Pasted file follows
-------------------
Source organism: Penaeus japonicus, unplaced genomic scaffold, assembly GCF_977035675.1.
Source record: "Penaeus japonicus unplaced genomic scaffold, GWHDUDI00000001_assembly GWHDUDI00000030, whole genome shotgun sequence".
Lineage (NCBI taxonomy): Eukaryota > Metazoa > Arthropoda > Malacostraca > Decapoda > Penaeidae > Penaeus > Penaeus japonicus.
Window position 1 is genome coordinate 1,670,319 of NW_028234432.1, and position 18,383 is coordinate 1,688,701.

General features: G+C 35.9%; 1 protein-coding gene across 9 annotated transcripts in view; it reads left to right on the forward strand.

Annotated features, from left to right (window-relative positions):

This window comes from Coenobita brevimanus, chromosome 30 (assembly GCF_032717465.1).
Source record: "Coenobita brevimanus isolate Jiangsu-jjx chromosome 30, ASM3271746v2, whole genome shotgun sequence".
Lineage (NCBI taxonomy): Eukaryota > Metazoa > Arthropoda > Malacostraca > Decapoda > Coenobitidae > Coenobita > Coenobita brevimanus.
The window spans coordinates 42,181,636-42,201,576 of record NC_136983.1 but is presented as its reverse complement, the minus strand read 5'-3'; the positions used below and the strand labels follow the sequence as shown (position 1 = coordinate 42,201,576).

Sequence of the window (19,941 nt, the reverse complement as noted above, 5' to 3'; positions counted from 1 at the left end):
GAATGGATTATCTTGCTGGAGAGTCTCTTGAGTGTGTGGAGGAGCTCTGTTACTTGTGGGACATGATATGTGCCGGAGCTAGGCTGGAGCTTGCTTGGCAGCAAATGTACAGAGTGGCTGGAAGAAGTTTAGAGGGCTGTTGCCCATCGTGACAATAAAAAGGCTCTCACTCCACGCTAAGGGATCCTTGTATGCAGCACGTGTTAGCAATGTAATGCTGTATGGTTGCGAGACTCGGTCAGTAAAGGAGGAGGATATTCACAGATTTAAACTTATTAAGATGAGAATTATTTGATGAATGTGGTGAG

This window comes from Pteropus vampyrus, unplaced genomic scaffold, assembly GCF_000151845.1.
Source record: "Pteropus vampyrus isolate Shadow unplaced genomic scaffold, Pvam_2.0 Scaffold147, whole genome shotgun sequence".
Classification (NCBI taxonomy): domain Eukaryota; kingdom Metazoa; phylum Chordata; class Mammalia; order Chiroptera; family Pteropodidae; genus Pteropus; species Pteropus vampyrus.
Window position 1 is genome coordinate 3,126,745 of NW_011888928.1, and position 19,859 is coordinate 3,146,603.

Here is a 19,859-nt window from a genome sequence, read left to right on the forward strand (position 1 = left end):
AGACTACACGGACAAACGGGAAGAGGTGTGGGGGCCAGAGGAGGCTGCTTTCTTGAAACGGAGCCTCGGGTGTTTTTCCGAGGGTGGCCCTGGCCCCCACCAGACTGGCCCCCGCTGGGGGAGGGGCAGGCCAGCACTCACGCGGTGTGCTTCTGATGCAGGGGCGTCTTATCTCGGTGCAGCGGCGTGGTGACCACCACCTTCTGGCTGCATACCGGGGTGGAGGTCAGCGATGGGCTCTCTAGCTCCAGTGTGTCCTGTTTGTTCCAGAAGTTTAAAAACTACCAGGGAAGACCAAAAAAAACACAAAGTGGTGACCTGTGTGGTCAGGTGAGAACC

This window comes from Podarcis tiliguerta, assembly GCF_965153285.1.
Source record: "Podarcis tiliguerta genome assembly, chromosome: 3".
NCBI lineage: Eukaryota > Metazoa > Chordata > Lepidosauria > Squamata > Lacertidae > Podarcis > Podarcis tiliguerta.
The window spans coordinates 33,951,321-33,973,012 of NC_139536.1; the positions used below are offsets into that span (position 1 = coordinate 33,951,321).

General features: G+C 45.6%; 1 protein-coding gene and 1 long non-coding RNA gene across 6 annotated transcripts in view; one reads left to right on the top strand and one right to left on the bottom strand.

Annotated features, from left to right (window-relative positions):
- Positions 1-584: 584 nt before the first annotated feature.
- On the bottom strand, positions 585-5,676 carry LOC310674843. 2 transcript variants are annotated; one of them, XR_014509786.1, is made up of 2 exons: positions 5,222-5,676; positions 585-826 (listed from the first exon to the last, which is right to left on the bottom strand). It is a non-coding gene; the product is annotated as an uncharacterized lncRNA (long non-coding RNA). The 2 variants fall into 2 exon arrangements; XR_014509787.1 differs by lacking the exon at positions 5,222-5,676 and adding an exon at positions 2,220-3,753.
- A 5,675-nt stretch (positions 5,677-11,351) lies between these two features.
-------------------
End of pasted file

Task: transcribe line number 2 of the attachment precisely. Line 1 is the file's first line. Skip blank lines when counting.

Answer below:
Source record: "Penaeus japonicus unplaced genomic scaffold, GWHDUDI00000001_assembly GWHDUDI00000030, whole genome shotgun sequence".